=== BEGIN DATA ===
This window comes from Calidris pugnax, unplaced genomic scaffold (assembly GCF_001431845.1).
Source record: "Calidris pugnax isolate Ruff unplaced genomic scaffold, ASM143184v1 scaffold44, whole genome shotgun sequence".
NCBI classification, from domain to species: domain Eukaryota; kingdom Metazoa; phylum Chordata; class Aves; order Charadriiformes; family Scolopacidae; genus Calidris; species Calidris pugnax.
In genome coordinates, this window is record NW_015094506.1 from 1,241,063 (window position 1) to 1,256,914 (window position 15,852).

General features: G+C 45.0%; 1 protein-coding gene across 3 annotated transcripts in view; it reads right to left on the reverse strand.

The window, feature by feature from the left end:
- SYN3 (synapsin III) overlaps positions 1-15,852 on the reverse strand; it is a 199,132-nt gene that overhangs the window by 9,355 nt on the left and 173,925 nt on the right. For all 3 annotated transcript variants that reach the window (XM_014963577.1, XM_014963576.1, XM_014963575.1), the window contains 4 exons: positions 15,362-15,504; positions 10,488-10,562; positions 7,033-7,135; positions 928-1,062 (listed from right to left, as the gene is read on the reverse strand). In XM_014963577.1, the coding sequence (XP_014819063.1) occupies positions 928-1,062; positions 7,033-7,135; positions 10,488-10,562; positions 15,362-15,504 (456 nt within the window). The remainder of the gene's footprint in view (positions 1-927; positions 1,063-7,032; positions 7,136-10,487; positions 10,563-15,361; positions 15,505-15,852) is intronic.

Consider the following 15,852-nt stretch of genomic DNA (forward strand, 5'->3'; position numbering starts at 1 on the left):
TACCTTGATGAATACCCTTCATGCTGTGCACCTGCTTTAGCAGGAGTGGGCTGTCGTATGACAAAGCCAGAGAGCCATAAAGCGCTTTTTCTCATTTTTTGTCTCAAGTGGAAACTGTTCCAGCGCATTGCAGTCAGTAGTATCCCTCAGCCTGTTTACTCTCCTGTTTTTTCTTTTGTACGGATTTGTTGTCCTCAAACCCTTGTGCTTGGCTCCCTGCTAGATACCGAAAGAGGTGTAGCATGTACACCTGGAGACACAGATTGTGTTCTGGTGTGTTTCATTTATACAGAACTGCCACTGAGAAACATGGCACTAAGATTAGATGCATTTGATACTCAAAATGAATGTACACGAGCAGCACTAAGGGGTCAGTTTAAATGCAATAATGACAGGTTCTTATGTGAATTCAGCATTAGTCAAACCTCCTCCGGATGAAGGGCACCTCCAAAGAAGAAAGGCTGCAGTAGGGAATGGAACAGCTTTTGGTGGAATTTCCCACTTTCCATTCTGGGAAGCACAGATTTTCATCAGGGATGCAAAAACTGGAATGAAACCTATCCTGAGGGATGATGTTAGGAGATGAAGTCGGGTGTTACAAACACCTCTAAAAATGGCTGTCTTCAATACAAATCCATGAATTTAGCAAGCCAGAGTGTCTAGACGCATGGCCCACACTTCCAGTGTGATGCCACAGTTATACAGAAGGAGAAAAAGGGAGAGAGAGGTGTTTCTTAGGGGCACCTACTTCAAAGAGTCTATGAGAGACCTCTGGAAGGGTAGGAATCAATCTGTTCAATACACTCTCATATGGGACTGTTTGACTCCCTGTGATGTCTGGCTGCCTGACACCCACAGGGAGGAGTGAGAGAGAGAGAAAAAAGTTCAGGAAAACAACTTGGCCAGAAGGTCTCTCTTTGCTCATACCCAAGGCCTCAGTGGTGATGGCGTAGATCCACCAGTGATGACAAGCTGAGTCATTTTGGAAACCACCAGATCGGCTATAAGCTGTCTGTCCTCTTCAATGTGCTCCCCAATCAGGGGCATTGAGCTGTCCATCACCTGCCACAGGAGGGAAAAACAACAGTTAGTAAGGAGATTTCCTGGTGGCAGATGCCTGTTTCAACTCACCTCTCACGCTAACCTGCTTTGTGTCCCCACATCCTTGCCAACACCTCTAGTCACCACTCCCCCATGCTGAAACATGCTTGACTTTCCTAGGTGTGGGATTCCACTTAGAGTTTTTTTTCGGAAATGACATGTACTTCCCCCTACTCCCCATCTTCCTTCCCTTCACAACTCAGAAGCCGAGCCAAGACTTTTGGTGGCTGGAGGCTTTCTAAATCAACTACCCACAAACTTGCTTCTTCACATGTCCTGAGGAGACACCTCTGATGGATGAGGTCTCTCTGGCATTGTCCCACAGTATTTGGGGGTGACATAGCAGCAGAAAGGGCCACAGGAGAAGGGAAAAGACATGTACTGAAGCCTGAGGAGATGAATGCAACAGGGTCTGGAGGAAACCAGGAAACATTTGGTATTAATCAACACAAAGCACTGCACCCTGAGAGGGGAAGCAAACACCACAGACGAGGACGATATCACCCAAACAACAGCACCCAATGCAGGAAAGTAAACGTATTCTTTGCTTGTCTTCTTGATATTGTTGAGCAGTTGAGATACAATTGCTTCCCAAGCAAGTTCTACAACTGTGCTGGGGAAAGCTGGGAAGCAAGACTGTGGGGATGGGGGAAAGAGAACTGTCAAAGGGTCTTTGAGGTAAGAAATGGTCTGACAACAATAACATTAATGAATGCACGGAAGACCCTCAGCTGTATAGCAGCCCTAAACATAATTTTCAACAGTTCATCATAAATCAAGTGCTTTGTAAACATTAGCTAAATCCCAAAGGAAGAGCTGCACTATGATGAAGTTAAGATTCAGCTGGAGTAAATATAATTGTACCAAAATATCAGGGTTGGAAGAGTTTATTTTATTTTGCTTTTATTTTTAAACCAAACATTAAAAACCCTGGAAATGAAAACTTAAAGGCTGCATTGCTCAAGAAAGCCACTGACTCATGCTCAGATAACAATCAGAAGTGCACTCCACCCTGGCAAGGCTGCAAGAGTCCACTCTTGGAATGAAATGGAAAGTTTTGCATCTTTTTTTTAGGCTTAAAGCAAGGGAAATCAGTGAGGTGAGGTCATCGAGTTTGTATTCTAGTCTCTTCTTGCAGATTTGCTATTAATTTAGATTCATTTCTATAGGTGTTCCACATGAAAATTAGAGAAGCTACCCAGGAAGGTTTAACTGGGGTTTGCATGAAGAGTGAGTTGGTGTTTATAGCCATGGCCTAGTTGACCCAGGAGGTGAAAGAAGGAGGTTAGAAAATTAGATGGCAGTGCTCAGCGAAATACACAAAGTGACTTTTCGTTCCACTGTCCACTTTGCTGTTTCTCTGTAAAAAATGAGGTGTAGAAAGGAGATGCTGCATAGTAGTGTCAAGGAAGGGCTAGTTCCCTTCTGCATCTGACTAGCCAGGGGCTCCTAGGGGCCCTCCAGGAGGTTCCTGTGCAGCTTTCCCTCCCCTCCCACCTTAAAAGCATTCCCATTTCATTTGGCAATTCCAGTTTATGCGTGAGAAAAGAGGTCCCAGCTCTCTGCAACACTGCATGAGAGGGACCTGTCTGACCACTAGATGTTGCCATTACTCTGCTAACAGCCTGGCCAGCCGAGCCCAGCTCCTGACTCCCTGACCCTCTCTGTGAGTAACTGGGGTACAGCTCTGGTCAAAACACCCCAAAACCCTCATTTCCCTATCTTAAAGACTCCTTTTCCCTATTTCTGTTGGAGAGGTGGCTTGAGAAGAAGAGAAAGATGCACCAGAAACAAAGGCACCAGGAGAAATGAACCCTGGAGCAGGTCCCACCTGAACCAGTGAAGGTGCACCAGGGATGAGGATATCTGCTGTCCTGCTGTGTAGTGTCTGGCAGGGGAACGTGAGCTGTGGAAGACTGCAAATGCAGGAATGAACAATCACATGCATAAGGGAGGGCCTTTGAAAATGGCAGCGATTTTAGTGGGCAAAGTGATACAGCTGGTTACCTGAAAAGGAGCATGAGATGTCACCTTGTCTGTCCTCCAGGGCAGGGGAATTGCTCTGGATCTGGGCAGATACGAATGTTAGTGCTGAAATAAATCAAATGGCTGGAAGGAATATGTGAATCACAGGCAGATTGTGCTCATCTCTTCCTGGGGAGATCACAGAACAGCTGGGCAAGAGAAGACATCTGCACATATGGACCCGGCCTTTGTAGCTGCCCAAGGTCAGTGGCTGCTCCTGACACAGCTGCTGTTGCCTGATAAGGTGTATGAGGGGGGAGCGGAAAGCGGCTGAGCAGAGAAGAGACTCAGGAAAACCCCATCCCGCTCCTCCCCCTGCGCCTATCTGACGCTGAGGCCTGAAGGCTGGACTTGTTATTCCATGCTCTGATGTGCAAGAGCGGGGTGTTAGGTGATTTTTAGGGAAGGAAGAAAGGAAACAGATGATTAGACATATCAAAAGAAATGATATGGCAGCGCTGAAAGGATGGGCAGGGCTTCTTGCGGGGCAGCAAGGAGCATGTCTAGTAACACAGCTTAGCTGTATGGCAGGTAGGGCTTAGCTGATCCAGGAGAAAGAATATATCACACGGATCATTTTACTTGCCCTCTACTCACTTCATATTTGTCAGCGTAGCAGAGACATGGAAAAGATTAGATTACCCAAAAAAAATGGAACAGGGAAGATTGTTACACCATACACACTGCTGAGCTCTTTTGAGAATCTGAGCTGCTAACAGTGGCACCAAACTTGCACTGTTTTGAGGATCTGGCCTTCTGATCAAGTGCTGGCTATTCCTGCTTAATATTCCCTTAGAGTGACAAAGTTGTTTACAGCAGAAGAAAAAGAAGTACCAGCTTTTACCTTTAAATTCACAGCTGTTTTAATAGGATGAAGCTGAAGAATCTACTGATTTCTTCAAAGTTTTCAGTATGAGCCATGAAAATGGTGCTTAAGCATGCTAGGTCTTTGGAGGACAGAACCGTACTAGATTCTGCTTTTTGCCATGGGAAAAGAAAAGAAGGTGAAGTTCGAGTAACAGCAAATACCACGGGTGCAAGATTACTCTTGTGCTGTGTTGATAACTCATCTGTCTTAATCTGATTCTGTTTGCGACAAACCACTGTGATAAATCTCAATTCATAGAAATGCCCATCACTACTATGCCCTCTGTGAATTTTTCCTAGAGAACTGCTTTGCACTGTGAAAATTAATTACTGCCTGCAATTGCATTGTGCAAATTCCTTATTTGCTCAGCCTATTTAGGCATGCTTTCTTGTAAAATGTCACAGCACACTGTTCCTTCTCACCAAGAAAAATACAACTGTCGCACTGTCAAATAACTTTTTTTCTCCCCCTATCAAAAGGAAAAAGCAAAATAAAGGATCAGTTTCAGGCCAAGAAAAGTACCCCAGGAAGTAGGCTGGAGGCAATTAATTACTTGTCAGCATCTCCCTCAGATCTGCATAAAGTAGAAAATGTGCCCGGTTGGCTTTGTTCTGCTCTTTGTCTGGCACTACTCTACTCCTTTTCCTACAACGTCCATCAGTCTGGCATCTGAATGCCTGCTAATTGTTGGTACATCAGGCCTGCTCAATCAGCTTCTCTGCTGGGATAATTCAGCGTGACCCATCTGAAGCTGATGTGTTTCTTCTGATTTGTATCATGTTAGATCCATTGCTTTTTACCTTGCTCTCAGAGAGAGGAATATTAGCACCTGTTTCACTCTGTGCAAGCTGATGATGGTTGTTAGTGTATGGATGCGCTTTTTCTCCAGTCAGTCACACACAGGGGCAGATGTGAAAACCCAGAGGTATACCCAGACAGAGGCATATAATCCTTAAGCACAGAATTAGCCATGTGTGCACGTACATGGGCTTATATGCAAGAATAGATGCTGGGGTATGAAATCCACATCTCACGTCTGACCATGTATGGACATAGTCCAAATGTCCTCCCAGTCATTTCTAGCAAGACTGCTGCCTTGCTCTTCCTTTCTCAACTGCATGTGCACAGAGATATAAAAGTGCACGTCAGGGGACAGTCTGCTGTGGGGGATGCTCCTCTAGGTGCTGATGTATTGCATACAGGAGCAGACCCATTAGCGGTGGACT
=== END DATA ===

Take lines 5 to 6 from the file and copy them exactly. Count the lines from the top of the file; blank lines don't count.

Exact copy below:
General features: G+C 45.0%; 1 protein-coding gene across 3 annotated transcripts in view; it reads right to left on the reverse strand.

The window, feature by feature from the left end: